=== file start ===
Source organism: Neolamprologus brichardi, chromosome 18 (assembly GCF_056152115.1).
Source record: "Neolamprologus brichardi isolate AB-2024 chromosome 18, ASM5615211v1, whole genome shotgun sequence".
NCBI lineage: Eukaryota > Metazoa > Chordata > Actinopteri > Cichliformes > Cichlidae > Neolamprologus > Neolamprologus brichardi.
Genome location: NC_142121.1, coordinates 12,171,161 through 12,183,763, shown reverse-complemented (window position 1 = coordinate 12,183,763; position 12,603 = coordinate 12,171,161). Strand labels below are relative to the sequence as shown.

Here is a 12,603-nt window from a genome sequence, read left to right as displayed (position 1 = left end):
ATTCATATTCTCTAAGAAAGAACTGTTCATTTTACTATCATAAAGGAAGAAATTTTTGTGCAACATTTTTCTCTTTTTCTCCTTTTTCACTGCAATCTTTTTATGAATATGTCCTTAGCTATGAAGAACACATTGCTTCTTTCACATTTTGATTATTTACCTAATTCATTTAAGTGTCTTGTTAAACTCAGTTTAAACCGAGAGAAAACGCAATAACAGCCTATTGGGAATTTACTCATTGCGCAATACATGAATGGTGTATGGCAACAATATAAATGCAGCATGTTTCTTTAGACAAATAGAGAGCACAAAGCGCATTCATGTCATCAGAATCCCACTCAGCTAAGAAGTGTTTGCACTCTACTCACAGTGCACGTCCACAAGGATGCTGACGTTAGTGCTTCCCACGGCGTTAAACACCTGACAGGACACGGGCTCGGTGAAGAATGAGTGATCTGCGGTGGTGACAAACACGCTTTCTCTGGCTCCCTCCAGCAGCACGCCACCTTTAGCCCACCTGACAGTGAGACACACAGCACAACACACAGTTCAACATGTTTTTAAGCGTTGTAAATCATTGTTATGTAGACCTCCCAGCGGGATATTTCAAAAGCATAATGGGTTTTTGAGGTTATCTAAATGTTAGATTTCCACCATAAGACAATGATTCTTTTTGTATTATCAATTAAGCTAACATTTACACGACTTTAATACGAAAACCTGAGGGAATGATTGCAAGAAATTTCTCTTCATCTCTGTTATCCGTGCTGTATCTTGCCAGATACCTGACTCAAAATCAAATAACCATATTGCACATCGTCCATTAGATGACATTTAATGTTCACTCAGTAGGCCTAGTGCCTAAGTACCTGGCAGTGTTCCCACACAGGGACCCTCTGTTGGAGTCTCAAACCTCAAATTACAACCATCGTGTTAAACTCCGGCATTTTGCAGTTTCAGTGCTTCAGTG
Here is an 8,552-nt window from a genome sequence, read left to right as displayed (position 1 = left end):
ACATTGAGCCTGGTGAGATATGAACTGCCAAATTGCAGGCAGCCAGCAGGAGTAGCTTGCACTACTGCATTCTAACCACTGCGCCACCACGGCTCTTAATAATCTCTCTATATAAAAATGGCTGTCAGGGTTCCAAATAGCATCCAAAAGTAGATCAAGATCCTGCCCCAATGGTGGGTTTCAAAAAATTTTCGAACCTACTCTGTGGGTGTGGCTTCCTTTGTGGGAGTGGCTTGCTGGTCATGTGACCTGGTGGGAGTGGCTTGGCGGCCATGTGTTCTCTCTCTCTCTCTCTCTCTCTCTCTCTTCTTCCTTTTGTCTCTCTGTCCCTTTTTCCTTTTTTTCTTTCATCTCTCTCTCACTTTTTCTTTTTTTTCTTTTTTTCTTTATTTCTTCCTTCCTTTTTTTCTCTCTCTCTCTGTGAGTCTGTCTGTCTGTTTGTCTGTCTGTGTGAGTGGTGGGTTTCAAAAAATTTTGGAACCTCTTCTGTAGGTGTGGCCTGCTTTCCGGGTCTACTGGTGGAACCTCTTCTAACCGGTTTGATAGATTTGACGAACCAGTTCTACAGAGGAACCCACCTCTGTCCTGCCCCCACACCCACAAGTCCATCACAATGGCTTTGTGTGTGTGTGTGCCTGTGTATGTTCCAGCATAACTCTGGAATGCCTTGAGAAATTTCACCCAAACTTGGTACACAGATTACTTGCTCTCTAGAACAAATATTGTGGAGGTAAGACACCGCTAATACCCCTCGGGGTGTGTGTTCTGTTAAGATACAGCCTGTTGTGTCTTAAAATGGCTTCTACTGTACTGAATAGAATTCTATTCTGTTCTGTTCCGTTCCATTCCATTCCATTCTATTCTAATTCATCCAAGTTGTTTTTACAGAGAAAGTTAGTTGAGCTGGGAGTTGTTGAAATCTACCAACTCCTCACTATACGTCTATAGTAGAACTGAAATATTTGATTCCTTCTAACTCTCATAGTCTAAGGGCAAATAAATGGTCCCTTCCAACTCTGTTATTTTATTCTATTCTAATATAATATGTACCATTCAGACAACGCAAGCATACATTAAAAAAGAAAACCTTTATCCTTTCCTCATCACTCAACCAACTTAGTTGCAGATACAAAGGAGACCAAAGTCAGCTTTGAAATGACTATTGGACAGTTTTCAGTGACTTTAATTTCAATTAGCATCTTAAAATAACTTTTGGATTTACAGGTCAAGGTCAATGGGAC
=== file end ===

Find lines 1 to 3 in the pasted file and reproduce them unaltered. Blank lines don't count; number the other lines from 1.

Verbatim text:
Source organism: Neolamprologus brichardi, chromosome 18 (assembly GCF_056152115.1).
Source record: "Neolamprologus brichardi isolate AB-2024 chromosome 18, ASM5615211v1, whole genome shotgun sequence".
NCBI lineage: Eukaryota > Metazoa > Chordata > Actinopteri > Cichliformes > Cichlidae > Neolamprologus > Neolamprologus brichardi.